Even though the wars of the future are unlikely to be fought as those of the past or the present, China will tie all knots on its way to military superiority. The country is currently preparing to fight and most likely win the battles that will come on Earth, space and cyberspace.
The People’s Liberation Army (PLA) will conduct military maneuvers next month, during which it intends to test “new types of combat forces, including units that use digital technology”, as reported on Wednesday by Xinhua news agency.
The exercise will take place in late June at the Zhurihe Base, -the largest military training camp in the country, located in the Inner Mongolia Autonomous Region-, as announced by the General Staff. The goal is to “conform to war with information technology.”
“It will be the first time the PLA maneuvers focus on combat forces with digital units, special operations forces, military aviation and electronic response forces”, said the Army.
The announcement comes at a time of growing concern in the United States and other countries about cyber attacks from China, a theme that President Barack Obama plans to address during the meeting that he will hold next week with his Chinese counterpart, Xi Jinping.
The Pentagon has revealed concerns about computer incursions from the Asian country in a report to Congress this month. In it, the US military accuses Beijing of using cyber espionage to modernize its army, and states that the U.S. government has been hacked by intruders that appear to be linked “directly to the government and military of China.”
But Pentagon spokesman George Little and other Defense Department officials have downplayed and have called outdated and exaggerated a report published on Tuesday by the Washington Post, which ensures that Chinese hackers gained access to more than 20 designs of major weapons systems from the United States.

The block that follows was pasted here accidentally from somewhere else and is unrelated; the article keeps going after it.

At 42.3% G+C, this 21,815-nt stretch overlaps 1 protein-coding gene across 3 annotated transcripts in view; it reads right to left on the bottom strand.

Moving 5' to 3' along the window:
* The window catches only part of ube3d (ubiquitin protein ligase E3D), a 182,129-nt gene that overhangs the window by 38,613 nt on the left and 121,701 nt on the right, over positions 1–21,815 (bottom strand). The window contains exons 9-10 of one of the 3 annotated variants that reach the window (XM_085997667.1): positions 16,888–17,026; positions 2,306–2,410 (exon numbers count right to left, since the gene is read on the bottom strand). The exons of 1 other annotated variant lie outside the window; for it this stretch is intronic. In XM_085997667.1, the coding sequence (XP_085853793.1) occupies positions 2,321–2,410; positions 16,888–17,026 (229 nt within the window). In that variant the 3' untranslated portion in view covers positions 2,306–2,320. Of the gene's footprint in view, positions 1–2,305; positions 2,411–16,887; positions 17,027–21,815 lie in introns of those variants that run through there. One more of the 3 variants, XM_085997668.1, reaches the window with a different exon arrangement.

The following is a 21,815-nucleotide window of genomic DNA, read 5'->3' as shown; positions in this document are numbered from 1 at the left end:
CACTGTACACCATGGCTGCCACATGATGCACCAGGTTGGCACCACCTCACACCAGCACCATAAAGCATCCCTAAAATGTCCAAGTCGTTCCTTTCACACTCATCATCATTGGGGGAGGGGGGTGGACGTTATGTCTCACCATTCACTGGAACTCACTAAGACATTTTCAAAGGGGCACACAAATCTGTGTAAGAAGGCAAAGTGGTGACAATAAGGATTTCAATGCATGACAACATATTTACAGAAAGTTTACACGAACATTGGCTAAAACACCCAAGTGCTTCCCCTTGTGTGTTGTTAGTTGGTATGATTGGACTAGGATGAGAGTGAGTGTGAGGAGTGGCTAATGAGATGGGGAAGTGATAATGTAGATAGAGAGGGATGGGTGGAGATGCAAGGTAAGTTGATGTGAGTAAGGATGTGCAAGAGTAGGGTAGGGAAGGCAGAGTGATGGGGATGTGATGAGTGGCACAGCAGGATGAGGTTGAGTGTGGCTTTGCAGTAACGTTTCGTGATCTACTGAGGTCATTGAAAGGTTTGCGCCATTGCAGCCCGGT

The newspaper quoted a confidential report of the Defense and Science Committee (DSB), a renowned expert group formed by civilian and government people. The committee does not point to China as the author of the theft of the designs, but accusations seem to be coming from Army officials and officers of the arms industry with knowledge of the infiltration.
Although Washington accuses Beijing of military intelligence espionage and is concerned about the increasingly assertive stance of China in the Asia-Pacific region, the military of the two powers have continued to strengthen ties in the past two years. The approach is intended to reduce the risk of a potential conflict between the two nuclear powers, increase mutual knowledge and collaboration on non-controversial topics such as disaster prevention and control of diseases.
But mutual distrust remains in subjects like cyber-espionage, the possibility of an arms race in space, the U.S. support for Taiwan and the Chinese distrust of Obama’s strategy to swing attention to Asia and increase the military presence in the Pacific.
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Contributed by Luis Miranda of The Real Agenda.
Luis R. Miranda is the Founder and Editor of The Real Agenda. His 16 years of experience in Journalism include television, radio, print and Internet news. Luis obtained his Journalism degree from Universidad Latina de Costa Rica, where he graduated in Mass Media Communication in 1998. He also holds a Bachelor’s Degree in Broadcasting from Montclair State University in New Jersey. Among his most distinguished interviews are: Costa Rican President Jose Maria Figueres and James Hansen from NASA Space Goddard Institute.